I don't use IE11 this way but I configured it to show tabs on their own row. That leaves four elements in the top matter of IE11: the heading bar, the address bar, tabs, and favorites/tray. As you can see, those four rows have a shorter combined height than the three elements shown for Edge. The black at the bottom on the right is the space not consumed by IE11. In my normal mode where the address bar and tabs are on the same row, the space savings is even greater.

Why the extra space? Two reasons, I think. The first is touch. On a smaller device, the IE11 icons in the favorites bar are small and difficult to touch accurately. I deal with such issues, when possible, by zooming with a stretch gesture. Nonetheless, I admit it's not a good UX situation. The second reason is flatland. Because the flat UI lacks visual clues about the delineation of objects on the surface, more room is needed to set them apart. Edge's icons are also larger to begin with, which is also true about Windows 8/10.

One missing feature I really don't understand is in the back and forward buttons. In IE11, holding down the mouse button over those buttons drops a list of recent history, allowing one to skip back/forward several pages rather than just one. This is not possible in Edge. Touch is probably the culprit here, although Microsoft could have taken a long touch as the signal to provide the list. I thought this feature in IE was incredibly useful and I really miss it in Edge.

Another example of the UX going haywire can be found in Developer Tools. I recently started using two displays and for convenience I moved the Developer Tools window to the secondary display. IE11 remembers this and on every subsequent invocation of the Tools, the window appears on the secondary display. Edge does not remember and opens Tools directly over the working page. While this is not something that will cause many people to complain, it illustrates that the removal of UX features from Edge is extensive.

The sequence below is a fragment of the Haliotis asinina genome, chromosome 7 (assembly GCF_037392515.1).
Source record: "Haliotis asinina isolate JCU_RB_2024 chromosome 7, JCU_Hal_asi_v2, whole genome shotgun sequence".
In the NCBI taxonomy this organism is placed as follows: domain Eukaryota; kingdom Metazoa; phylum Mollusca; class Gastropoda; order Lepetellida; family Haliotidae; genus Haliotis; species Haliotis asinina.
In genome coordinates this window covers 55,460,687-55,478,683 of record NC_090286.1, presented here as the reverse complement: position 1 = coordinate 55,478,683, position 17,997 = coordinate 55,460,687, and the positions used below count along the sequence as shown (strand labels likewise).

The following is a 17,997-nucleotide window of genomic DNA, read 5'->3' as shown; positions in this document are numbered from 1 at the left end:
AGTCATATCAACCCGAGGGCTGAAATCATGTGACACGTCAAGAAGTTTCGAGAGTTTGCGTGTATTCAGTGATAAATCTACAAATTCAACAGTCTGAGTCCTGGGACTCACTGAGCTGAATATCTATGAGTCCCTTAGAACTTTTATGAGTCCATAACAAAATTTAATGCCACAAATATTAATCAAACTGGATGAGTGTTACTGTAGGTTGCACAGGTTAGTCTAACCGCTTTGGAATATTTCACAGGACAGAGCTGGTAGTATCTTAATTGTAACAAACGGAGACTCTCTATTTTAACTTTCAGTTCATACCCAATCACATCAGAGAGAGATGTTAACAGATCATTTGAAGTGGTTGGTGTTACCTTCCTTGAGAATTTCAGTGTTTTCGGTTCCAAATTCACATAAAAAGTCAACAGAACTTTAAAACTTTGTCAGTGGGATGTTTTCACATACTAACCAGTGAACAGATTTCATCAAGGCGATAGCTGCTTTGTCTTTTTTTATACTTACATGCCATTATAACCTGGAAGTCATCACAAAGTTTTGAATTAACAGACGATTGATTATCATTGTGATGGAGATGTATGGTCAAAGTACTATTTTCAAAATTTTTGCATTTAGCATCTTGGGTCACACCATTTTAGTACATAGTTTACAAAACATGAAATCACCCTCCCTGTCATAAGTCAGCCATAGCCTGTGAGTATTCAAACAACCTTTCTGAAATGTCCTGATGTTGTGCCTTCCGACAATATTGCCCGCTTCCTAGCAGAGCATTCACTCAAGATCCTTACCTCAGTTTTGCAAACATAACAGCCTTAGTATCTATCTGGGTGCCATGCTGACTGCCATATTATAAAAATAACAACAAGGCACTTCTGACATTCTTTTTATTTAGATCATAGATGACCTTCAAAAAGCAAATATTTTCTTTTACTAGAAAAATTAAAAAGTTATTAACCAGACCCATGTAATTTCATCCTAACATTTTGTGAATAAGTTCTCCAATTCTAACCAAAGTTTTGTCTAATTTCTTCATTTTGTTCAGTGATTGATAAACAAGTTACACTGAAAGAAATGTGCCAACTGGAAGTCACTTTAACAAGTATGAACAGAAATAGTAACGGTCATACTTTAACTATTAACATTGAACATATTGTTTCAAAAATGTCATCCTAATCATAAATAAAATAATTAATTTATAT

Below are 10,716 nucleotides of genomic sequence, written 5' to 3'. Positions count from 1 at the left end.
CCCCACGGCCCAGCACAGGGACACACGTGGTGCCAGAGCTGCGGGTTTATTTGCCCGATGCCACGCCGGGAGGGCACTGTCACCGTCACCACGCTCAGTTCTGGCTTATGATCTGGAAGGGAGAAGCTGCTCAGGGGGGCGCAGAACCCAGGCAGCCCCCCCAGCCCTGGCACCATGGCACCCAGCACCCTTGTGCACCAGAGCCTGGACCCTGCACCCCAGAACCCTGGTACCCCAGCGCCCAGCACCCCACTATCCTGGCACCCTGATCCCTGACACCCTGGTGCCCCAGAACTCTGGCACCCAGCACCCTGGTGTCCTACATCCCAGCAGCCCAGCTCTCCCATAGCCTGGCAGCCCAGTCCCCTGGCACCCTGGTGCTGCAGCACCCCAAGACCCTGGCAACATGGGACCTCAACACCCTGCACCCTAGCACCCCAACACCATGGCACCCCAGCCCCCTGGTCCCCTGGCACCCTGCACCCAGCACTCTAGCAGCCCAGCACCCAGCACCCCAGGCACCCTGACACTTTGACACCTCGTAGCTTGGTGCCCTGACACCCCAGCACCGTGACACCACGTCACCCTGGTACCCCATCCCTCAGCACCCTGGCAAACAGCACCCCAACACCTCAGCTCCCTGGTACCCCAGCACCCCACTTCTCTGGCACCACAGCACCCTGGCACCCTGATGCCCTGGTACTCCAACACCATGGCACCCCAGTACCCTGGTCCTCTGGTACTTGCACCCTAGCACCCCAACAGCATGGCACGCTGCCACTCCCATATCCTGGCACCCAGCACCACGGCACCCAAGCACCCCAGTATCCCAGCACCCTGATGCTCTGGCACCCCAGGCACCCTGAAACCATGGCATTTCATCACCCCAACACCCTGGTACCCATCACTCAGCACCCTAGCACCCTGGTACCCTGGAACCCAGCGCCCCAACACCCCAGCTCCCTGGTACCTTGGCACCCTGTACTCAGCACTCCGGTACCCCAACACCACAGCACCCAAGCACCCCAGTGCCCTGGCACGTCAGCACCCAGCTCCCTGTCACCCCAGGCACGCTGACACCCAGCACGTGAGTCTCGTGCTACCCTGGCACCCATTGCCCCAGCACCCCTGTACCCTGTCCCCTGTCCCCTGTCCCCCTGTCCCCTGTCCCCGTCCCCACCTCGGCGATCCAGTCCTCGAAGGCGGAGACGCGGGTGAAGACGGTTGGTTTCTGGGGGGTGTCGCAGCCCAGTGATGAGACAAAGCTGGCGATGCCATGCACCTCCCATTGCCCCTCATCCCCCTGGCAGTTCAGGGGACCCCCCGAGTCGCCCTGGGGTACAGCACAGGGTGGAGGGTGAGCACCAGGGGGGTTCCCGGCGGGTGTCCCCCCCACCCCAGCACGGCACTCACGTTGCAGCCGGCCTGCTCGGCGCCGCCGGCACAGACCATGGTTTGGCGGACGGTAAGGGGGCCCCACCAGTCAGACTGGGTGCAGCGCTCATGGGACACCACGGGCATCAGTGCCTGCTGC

Why Is Microsoft On This Path?

I can't say for sure. However, I got what might be a hint when I watched Microsoft's Connect(); // 2015 event this past November. Visual Studio is going multi-platform.

That makes sense. Microsoft is clearly building applications for more than Windows; it has built Office and other apps for iOS and Android.

Suppose Edge is Microsoft's multi-platform browser?

Windows has an incredibly rich user interface, honed over decades. But duplicating rich UI features across platforms is difficult. Thus building a UI that works across platforms becomes a lowest common denominator problem. I call the resulting UI "flatland" for its extraordinary lack of visual cues and I've railed against it before. It's terrible.

While I use Edge every day (I've let it be my Windows default), I also use IE11 every day, by choice. If Edge was a worthy replacement for IE, that would not be the case.

Microsoft has simply tossed away years of UX expertise and thus assured that Edge is a disappointment.

Tags: Browsers, Edge, Microsoft, Windows